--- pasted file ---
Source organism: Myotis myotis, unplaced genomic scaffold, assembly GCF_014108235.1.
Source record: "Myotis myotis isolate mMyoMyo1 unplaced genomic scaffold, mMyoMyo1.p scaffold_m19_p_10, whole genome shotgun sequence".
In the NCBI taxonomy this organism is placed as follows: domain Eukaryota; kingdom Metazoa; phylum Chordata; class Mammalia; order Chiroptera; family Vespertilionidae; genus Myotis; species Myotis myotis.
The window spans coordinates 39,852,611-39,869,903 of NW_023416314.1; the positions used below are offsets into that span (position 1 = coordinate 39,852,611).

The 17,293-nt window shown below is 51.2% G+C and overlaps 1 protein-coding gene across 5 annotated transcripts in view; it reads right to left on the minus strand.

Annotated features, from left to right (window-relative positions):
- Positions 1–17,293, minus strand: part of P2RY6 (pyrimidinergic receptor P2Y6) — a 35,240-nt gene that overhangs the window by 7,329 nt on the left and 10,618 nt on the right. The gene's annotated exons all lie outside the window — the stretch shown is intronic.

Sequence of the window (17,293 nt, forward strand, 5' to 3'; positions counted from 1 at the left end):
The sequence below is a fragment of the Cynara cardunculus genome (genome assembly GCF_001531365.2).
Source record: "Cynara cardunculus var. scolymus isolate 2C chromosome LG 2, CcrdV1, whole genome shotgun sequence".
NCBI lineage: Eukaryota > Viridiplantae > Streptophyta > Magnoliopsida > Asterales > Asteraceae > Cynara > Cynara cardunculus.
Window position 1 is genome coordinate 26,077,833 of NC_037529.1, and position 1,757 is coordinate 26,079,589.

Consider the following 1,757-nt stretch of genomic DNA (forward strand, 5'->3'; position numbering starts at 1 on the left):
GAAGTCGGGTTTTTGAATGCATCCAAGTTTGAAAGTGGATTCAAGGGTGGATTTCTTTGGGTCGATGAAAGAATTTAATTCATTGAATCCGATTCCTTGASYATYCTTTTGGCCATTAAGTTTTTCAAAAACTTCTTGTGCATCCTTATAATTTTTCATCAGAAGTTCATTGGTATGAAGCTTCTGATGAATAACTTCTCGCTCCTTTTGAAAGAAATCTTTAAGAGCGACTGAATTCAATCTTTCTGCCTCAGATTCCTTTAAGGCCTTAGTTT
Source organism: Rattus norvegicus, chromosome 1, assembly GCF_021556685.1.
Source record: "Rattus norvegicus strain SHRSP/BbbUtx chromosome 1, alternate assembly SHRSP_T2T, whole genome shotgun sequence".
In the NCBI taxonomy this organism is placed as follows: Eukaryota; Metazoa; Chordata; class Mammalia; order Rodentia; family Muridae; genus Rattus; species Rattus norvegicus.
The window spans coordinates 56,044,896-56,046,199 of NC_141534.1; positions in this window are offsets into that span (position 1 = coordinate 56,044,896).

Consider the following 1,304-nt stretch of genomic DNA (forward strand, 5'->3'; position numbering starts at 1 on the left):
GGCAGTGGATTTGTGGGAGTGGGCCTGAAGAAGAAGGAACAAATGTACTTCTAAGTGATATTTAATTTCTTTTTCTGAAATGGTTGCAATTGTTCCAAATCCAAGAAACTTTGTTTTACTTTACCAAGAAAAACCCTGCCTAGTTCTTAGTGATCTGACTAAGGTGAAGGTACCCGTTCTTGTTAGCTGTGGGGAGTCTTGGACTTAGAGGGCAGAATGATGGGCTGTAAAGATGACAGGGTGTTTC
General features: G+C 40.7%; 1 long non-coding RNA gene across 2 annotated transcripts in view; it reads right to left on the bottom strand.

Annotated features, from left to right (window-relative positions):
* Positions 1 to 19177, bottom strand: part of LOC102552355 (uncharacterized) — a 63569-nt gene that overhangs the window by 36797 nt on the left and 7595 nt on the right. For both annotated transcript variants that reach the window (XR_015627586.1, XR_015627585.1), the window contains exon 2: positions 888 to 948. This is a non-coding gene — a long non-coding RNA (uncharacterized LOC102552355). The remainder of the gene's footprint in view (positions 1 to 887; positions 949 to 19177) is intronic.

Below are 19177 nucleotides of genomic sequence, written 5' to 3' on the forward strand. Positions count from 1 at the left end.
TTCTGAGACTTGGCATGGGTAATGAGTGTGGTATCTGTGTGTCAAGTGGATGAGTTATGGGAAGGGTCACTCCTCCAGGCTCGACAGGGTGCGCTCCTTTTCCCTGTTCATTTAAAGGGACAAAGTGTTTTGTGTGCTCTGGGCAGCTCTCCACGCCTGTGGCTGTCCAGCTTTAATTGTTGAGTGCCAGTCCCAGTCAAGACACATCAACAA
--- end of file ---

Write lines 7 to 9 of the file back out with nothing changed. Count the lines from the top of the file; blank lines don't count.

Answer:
- Positions 1–17,293, minus strand: part of P2RY6 (pyrimidinergic receptor P2Y6) — a 35,240-nt gene that overhangs the window by 7,329 nt on the left and 10,618 nt on the right. The gene's annotated exons all lie outside the window — the stretch shown is intronic.

Sequence of the window (17,293 nt, forward strand, 5' to 3'; positions counted from 1 at the left end):
The sequence below is a fragment of the Cynara cardunculus genome (genome assembly GCF_001531365.2).